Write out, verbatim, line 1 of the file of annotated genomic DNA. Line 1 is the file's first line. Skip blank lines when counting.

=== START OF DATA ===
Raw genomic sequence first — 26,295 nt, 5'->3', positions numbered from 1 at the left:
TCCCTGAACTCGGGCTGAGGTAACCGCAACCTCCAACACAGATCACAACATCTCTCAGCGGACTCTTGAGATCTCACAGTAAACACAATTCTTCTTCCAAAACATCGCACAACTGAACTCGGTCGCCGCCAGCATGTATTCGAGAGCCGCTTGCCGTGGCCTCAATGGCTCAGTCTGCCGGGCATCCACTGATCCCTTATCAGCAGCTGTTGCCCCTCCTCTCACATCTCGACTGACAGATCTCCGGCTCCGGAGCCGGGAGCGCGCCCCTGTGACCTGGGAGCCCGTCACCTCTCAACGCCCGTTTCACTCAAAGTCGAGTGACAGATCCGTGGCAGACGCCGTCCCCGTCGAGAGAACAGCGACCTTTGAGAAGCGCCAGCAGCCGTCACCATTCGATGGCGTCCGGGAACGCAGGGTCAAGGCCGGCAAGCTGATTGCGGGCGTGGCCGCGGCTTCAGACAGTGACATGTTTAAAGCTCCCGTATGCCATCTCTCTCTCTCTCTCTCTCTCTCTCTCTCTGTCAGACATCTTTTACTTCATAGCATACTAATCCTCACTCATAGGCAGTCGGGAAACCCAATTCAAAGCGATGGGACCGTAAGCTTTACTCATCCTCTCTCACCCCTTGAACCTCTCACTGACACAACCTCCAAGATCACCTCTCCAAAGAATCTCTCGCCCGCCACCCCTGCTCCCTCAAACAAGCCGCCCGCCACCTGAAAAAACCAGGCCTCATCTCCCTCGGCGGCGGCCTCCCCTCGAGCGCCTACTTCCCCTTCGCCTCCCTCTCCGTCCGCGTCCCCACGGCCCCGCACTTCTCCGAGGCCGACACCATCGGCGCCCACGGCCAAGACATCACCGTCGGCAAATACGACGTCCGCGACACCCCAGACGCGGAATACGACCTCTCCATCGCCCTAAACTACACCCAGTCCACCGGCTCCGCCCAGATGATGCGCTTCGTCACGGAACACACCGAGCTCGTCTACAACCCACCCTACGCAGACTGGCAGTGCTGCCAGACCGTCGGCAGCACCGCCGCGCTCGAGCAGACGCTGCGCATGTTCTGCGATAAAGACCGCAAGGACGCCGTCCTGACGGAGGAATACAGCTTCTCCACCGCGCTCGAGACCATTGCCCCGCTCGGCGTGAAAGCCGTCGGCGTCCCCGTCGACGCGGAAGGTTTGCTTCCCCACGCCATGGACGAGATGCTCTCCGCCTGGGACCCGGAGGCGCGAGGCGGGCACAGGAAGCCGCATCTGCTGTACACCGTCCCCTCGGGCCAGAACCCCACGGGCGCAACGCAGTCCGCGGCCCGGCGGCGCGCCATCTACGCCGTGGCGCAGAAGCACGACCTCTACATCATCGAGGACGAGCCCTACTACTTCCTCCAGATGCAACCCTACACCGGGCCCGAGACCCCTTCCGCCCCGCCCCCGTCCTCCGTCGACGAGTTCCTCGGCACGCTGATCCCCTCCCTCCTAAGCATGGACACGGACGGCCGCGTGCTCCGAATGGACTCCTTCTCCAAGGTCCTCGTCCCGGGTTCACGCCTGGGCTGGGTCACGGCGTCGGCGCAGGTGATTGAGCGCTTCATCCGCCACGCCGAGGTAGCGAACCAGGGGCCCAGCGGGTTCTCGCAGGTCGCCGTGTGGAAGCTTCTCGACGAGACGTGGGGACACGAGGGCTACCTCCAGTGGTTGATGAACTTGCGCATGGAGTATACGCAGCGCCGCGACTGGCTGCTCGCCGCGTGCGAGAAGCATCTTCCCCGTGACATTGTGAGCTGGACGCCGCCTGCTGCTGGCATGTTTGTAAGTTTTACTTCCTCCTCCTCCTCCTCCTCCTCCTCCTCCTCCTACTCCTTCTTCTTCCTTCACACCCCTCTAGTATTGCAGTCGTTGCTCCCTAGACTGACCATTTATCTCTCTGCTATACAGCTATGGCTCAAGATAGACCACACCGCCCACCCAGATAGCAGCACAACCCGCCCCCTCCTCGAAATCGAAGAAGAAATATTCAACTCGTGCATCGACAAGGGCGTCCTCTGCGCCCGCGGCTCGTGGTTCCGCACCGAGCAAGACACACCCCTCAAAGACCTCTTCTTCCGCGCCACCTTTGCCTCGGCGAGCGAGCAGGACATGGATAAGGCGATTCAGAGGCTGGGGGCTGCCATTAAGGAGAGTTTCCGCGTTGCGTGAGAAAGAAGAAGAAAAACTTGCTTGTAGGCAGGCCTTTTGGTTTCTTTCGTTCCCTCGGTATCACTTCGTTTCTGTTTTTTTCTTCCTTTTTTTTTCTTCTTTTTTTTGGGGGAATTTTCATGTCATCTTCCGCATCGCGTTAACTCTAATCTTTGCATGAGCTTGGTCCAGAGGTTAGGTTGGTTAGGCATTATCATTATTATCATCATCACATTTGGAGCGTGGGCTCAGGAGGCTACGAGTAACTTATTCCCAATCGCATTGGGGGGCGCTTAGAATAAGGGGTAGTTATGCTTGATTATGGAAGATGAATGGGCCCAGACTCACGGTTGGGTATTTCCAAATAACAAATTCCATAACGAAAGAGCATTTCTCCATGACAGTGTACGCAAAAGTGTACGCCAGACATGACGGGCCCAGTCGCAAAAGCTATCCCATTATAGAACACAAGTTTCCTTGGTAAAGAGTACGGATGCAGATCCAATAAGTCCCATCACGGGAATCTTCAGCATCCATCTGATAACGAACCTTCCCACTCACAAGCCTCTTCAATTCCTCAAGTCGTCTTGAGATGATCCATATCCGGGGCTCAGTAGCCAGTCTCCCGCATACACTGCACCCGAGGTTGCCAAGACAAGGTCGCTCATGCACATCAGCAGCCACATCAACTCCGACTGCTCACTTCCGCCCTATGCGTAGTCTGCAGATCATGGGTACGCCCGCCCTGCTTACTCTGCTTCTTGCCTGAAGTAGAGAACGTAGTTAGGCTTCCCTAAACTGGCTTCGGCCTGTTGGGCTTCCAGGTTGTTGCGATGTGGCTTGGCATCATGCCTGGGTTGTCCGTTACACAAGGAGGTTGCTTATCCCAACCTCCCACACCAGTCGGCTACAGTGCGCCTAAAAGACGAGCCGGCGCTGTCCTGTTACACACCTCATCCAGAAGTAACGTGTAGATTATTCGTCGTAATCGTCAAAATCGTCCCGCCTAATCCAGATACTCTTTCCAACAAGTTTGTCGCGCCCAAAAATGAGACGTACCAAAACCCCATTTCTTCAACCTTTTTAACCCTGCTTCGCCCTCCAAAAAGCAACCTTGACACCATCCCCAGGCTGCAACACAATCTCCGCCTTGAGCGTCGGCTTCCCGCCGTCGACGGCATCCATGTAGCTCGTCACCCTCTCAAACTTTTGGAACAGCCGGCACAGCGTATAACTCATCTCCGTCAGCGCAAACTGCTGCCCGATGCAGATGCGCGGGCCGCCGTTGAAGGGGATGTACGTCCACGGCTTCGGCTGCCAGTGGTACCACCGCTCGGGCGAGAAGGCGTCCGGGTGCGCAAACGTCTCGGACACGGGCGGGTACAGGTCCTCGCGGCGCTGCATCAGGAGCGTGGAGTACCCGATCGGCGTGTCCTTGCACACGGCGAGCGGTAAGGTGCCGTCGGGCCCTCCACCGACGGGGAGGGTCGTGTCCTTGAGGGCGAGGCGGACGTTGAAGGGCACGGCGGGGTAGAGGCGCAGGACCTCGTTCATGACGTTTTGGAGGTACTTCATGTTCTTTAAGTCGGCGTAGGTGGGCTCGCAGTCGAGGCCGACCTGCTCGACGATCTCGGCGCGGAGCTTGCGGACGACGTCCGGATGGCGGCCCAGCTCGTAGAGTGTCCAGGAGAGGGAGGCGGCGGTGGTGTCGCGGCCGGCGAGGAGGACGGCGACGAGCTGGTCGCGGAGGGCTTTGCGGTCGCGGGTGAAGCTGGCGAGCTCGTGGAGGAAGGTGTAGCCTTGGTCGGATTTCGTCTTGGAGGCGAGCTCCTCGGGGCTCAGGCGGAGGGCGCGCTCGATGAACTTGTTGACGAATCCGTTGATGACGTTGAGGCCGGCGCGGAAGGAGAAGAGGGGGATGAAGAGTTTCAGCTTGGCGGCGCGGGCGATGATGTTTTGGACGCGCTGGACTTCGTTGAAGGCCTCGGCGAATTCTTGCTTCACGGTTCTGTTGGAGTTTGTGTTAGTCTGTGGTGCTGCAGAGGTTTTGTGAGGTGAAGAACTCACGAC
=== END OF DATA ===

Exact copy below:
Raw genomic sequence first — 26,295 nt, 5'->3', positions numbered from 1 at the left: